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Development financing crucial to resilient global economy, says UN

The UN has insisted that financing for development is needed to fully realize the 2030 Agenda for Sustainable Development and its 17 Sustainable Development Goals (SDGs).

The UN observed that the global economy is under severe stress and the Sustainable Development Goals (SDGs) are in “need of urgent rescue,” warned Deputy Secretary-General, Amina Mohammed.

Mohammed, who represented the Secretary-General, Antonio Guterres, told the 2022 ECOSOC Forum on Financing for Development on Monday at the UN Headquarters, that “Financing for developing is an essential part of the solution,” adding that so far, the global response has fallen far short.

For this reason, the Global Crisis Response Group on Food, Energy and Finance was established to ensure high-level political leadership; get ahead of the food security, energy, and financing challenges; and implement a coordinated global response, she informed participants.

The Global Crisis Response Group on Food, Energy and Finance was established to ensure high-level political leadership; get ahead of the food security, energy, and financing challenges; and implement a coordinated global response.

Development challenges

The President, UN Economic and Social Council (ECOSOC), Collen Vixen Kelapile, brought the attendees up to date on an increasing array of interrelated global crises that underline that no country, rich or poor, is immune to external shocks.

He elaborated that the SDGs are facing perhaps the “greatest threat” since their adoption, adding that COVID-19 has exacerbated trends that are “contributing to cataclysmic effects” on development, with the poorest and most vulnerable impacted the most.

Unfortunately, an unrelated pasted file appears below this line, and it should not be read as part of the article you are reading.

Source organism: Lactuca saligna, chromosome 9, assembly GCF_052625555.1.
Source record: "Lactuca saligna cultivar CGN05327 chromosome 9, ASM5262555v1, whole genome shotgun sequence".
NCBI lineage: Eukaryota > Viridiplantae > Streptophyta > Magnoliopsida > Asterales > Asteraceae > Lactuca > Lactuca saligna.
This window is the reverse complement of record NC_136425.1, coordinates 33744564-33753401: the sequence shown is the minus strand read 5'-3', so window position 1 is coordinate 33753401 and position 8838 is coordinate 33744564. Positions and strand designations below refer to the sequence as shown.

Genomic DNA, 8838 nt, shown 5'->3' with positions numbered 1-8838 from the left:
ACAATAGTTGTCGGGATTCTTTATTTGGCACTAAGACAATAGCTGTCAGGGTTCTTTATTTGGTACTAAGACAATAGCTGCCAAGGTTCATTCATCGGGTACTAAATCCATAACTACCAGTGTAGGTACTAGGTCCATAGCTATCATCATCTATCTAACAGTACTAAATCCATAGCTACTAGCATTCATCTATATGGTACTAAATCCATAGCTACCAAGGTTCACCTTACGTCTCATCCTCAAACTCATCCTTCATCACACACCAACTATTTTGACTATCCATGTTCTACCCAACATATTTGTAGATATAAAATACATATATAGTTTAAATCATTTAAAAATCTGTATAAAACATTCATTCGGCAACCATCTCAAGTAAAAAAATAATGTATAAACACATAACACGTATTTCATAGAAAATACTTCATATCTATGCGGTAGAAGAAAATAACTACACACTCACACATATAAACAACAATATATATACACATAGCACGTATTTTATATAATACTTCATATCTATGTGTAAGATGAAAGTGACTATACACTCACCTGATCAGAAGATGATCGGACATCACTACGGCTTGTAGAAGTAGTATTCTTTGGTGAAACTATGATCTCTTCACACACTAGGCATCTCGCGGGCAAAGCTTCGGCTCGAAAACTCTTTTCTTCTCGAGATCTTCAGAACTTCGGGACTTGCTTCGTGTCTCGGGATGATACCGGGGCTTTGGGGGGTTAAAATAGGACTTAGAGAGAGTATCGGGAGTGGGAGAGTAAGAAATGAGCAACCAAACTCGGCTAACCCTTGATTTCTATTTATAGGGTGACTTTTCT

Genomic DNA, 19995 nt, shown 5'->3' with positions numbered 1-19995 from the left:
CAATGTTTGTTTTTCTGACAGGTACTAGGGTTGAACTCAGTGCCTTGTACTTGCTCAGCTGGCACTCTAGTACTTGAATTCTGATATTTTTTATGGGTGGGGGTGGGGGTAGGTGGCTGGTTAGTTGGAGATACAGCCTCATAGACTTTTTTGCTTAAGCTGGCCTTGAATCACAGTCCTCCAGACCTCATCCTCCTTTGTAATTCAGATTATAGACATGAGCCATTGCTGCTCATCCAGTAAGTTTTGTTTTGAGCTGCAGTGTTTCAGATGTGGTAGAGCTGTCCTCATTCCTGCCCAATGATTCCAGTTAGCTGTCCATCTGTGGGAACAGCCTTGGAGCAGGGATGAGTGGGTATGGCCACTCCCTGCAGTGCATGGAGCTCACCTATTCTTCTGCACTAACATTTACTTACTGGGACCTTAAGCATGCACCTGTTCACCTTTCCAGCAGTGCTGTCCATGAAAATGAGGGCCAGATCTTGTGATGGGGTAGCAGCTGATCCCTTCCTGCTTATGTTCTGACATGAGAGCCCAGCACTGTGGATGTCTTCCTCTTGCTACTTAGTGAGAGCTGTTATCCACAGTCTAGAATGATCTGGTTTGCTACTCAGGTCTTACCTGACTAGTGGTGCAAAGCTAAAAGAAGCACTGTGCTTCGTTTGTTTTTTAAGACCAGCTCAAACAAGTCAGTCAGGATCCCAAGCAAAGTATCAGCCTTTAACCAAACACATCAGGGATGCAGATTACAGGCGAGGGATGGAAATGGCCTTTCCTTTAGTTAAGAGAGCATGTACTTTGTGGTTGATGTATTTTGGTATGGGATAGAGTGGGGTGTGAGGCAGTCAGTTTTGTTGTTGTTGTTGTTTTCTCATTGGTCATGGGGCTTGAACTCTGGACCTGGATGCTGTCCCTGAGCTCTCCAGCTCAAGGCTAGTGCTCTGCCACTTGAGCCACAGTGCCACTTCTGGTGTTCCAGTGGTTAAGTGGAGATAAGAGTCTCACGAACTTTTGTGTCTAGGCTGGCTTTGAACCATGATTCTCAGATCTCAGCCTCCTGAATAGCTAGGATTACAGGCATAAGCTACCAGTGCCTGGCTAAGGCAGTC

“Millions of people around the world have been pushed deeper into extreme poverty. Inequality is rising, and the gap between developed and developing countries is growing,” he said.

…while developed nations funded pandemic recovery by borrowing at low costs, developing states faced a cost of debt servicing barrier – limiting their ability to invest in infrastructure, housing, and social services.

Other pressing concerns

Similarly, Kelapile pointed to the impacts of carbon emissions on global climate, along with a geopolitical crisis that is driving refugee flows, causing severe disruptions on global supply chains for essential commodities, and also contributing to food insecurity in some parts of the world.

Moreover, macroeconomic trends affecting least developed and low-income countries have been “dire”, he said, explaining that while developed nations funded pandemic recovery by borrowing at low costs, developing states faced a cost of debt servicing barrier – limiting their ability to invest in infrastructure, housing, and social services.

More than half of these fragile countries are now in, or at risk of, debt distress, while many are experiencing slow economic recovery – in which estimates indicate that one in five will remain below pre-pandemic levels by the end of 2023.

These countries are compounded by continued hurdles in accessing vaccines, therapeutics and diagnostics – critical for ending the pandemic.

“In light of these complex challenges, international cooperation, global solidarity and multilateralism remain the surest way to solve these global challenges,” he stated.

The platform we need

Noting its universal participation, the ECOSOC President described the Forum as “the global platform we need to advance action on these challenges.”

As a Forum that “unites us”, and with a track record of “delivering consensus,” he called for an “ambitious outcome that demonstrates the solidarity of Member States in these trying times.”

“It is only through urgent and coordinated action that we can mobilize the resources that will turn the trajectory around, lift people out of extreme poverty, prevent the worst effects of climate change, and achieve the Sustainable Development Goals,” he concluded.

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